"Listen here, you messenger boy, I want you to send the brass a message. Scamper down to the communications trench and tell them that we don't need the men, tell them that I will defeat the invading army and then I will come for their heads!"

The commanding officer tossed John into a pool of murky brown water mixed with swimming insects, rats and dead soldiers that bobbed up and down. He stumbled to his feet and spat out the water, which tasted muddy and had a slight hint of salty iron. John acknowledged the source of the taste, but he chose not to think about it further. With a firm message set, John scampered down the communications trench back into the allied safe zone.

A small, long trench stood in his way and safety, but before he could run along the muddy planks of wood with bodies dumped on either side, he heard the familiar sound of screeching in the air. Hundreds of screeching sounds could only mean a mass launch of howitzers into the sky.

John did not know which way to turn; it was as if hell on earth had opened in front of him. Deafening explosions opened huge craters and sent men flying with the rats. Blood began to trickle down the loose dirt and mixed with a foot of water below his feet. The clouds above him churned and the heavens themselves opened with miniature suns that lit the entire area.

"The Germans are coming! They're storming the wires!" shouted one soldier as he tried to warn the rest of his team. But no matter where John looked, everyone was dead or dying. The general laid face down in a pool of brown water, the men in charge of watching the enemy had been blown to bits and half the trench had collapsed, which merged with the surrounding soil.

"Hurry up, we must get out of here," John shouted as he went to rescue the stricken soldier who appeared to be the only one left in the area.

"But what about the enemy?" the soldier asked.

Explosions erupted inside no man's land and John was unable to see what was happening. It seemed like land mines were going off. The Germans were being killed by land mines and allied artillery fire.

Body parts rained down from the sky. The only option left was to escape any way they could. The continuous sound of explosions and machine gun fire made John shake continually; he did not want to be in this disease-infested, war-torn place.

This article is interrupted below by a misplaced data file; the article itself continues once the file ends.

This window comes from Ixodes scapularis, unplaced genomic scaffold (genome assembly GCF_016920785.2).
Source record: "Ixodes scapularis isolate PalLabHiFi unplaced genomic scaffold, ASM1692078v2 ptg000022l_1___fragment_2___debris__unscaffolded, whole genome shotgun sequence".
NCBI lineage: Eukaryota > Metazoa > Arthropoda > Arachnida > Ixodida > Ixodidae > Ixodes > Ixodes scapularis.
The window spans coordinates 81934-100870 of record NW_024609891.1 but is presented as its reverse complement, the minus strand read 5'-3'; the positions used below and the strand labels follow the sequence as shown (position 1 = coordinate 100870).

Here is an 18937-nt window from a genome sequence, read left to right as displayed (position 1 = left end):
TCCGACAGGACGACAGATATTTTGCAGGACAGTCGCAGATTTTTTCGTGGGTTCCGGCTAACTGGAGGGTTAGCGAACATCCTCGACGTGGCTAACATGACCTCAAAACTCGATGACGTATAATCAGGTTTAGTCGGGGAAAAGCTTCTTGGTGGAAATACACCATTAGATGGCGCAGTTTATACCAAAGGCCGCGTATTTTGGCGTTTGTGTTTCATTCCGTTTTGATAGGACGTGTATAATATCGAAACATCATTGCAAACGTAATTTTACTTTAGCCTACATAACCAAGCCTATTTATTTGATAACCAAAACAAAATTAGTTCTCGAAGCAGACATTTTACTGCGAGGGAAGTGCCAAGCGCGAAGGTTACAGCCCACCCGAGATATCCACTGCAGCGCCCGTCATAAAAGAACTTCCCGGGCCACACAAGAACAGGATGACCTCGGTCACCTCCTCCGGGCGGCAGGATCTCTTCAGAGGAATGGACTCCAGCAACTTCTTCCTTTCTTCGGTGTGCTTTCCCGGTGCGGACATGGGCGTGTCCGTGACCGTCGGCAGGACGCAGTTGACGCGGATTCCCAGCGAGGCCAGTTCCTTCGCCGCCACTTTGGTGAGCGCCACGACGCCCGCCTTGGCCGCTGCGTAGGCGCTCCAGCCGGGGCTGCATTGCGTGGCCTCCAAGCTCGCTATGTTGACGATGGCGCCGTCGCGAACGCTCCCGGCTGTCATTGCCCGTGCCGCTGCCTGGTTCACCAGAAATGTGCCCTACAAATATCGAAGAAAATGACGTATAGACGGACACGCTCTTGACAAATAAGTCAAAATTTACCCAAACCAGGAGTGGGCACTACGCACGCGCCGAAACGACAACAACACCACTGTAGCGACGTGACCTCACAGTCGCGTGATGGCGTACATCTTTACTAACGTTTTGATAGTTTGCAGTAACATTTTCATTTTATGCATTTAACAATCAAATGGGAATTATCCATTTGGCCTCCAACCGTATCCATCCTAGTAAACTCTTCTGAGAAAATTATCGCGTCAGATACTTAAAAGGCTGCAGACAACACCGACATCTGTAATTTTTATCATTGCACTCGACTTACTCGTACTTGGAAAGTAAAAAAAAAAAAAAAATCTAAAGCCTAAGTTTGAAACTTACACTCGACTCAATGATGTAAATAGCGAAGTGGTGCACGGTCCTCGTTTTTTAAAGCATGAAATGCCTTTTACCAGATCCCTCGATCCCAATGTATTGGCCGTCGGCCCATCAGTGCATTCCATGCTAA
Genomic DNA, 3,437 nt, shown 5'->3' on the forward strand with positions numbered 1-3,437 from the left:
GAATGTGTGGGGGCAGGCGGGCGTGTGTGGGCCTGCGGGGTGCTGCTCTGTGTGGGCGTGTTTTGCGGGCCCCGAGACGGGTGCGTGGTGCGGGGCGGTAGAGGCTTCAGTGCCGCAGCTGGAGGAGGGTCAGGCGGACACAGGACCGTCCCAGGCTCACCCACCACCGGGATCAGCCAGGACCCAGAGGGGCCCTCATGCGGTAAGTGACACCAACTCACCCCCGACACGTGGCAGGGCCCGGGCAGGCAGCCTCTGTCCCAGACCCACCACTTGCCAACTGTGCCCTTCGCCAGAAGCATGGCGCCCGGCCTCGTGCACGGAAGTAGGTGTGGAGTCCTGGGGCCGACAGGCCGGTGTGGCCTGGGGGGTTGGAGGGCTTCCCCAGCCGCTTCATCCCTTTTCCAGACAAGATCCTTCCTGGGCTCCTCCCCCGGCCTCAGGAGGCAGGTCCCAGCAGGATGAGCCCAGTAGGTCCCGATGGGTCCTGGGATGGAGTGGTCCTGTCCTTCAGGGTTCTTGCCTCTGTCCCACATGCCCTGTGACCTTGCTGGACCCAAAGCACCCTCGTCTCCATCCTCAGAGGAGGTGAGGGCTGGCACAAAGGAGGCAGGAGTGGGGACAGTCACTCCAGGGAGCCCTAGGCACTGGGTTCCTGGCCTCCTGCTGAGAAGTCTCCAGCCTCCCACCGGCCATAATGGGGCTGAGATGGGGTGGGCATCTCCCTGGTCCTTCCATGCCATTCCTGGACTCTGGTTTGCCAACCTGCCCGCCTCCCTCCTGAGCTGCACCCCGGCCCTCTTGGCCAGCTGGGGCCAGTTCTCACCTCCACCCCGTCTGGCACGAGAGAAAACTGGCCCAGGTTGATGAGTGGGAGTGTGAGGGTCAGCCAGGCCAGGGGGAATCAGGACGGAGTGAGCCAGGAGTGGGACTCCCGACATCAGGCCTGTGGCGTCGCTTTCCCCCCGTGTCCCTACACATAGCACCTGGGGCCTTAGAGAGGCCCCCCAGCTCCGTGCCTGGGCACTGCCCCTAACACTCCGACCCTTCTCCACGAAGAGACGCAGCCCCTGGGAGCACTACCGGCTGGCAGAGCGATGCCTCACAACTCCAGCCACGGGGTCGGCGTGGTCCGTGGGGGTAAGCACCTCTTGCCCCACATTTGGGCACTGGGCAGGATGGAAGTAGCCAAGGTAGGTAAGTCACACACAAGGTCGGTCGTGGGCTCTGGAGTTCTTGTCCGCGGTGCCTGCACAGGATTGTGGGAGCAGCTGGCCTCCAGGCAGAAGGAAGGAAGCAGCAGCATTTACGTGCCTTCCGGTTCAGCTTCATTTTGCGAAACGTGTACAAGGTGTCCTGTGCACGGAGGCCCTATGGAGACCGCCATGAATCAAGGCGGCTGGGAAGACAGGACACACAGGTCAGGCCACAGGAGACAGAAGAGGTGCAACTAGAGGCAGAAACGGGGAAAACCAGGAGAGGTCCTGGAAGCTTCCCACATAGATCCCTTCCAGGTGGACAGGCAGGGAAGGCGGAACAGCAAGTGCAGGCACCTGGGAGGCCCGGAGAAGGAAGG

John and the soldier struggled back along the trench towards the command bunker. Perhaps the rest of the team had fled for cover and they were waiting for the shelling to stop. No matter where they turned; charred bodies and fires lit the place like a beacon.

John dared not investigate the strange munching noises that came deep within the darkness of no man's land. He wasn't sure if it was bullets hitting the bodies, or rodents scurrying from one spot to another, eating the wounded or dead. John vowed not to get hit by a stray bullet; he was only a mail boy, after all, and not involved in this shit.

"Do you know how to fire a rifle, son?" the soldier asked. He bent down and picked up a weapon that was half-buried in soil and water. He yanked some ammo out of a dead soldier's pocket and loaded it into the empty gun. With brisk movements, he handed the loaded gun to him, but John could not keep his eyes off the dead soldier that had half his face ripped off by shrapnel.

"You better learn fast, son. The Germans think they've killed everyone here, but we're going to make our last stand before I let one of those pigs through." He picked up the periscope, which was just a stick with two angled pieces of mirror at the top and bottom, and pushed it over the edge of the trench parapet. He moved around and made his plans.

"It looks like a heavy German team has set up in an abandoned church over there. That's how they got the drop on us. Damn it. They have an overwhelming advantage on us!"

"What's your name, sir?" John asked. He wanted a name because thinking of him as just a soldier was too impersonal and he preferred to call him something proper.

"Baxter. Mathew Baxter."

"So, what are we going to do?"

"It looks like the shell bombardment took out this section off the front lines. We need to take out the German stronghold for the rest of our teams to secure this area. Without that church, the Germans are just as blind as we are."